By Nick Valentino
That Jared Cowen will never play a game at any level of the Toronto Maple Leafs organization is a foregone conclusion. The question that will be answered in a few weeks is how well paid he will be for that privilege.
Cowen, 25, technically remains a player in the Maple Leafs organization while he awaits the decision of an arbitrator as to whether the defenceman, who has struggled with injuries for most of his career with the Leafs and Ottawa Senators, can have his contract bought out by his current team.
The Leafs, in kind, are eager for the arbitrator’s decision due to the serious salary cap ramifications for the team.
This saga begins with Cowen’s current contract, which he signed with the Ottawa Senators prior to the 2013/14 season. The terms, $12.4 million over four years, seemed reasonable at the time from the perspective that the team expected him to be a solid top-4 contributor, if not the eventual partner for superstar Erik Karlsson.
That reality fell short of those expectations is where Cowen’s troubles really began, as he spent much of the time under that contract dealing with injuries and, eventually, becoming a lightning rod for criticism for both his own, and the team’s, play. Eventually, he was made a key piece in the trade that saw the Leafs accept a package of bad, short term contracts as compensation for the Senators taking on all of Dion Phaneuf’s long term deal.
Cowen’s troubles, though, were exacerbated by the contract itself. The contract’s structure was such that his final two years under the deal would pay him more actual dollars than his cap hit, including a $4.5 million salary for the current season. A buyout in the final year of the contract pays Cowen only one-third of the remaining salary because he is younger than 26-years-old. Split over two years, that means Cowen would be owed only $750,000 per year, resulting in a savings that generates a $650,000 cap credit this year:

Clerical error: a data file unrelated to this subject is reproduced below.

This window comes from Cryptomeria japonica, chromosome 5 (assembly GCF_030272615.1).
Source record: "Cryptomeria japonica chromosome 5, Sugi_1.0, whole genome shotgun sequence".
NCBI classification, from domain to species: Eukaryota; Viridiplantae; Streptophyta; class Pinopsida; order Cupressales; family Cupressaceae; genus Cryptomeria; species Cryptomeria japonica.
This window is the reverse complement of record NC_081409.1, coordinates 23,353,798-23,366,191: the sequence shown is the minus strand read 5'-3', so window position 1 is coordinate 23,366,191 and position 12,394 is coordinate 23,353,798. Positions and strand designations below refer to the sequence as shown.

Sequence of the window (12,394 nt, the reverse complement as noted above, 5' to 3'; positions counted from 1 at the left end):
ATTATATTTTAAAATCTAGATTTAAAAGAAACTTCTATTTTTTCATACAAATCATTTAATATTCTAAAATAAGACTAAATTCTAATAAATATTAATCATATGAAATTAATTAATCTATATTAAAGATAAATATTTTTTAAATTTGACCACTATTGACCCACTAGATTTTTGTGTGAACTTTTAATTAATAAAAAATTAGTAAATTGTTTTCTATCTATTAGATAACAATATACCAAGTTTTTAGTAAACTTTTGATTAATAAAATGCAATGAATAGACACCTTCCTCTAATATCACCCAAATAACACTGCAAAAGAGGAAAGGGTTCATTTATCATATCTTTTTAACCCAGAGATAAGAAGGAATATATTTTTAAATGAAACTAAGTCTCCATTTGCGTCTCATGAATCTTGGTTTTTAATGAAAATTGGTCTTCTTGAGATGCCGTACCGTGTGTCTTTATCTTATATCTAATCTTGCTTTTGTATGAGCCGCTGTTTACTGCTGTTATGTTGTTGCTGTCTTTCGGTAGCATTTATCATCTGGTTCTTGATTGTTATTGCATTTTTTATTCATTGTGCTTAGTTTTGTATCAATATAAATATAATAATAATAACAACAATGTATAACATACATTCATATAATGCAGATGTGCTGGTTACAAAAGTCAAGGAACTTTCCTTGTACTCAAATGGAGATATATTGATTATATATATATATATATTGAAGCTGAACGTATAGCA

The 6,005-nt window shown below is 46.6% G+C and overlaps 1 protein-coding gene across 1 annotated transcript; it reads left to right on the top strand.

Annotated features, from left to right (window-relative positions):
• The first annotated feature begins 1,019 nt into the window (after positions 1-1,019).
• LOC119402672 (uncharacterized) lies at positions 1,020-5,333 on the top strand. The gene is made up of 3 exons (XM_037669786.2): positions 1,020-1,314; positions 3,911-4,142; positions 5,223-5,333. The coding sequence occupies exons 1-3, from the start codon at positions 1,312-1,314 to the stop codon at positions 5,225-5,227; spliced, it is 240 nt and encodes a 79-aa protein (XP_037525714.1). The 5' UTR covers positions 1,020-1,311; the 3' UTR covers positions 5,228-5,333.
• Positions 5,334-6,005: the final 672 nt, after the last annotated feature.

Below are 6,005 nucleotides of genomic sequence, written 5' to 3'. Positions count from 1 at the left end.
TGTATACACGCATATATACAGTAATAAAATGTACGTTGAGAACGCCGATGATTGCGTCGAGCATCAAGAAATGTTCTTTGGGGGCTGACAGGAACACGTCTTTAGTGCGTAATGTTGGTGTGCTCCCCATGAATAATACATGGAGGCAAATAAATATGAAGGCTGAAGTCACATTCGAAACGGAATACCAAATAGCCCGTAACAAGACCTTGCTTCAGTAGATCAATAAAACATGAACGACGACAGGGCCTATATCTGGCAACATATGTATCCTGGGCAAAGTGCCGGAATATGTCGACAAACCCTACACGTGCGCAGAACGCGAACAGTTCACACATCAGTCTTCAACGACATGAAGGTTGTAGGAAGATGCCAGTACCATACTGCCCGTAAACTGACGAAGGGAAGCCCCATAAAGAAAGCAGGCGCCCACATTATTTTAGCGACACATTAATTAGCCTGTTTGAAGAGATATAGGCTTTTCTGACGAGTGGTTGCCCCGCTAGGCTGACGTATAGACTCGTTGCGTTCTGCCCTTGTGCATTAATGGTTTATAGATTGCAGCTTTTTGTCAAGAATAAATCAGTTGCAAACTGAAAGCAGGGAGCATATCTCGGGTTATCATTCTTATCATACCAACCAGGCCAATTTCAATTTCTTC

|Season||Actual Salary||Initial Cap Hit||Actual Cost||Savings||Buyout Cap Hit|
Cowen, who came to the Leafs with an injury in February, argues that he is still dealing with the effects of his injury and, therefore, cannot be bought out. The Leafs, however, maintain that Cowen was cleared to play shortly after his arrival in Toronto, an opinion shared by Cowen and his agent at the time. The team, however, not only chose not to play Cowen, but expressed at that time that he would be bought out and he was free to begin speaking with other teams about a contract for the 2016/17 season.
While it’s unknown if Cowen and his agent spoke with other teams, what is known is that, during the offseason, Cowen elected to have another surgery to further repair damage resulting from a torn labrum, an injury that has affected him for several seasons and, as such, cannot be cleared medically to play in the NHL.
Thus, the stand-off between the team and the player depends on how the arbitrator views the player’s current rehabilitation from surgery as an extension of the injuries he has dealt with for several seasons or if the Leafs’ medical staff clearing Cowen to play last season is the medical opinion that should hold sway – a $3 million decision, from Cowen’s perspective.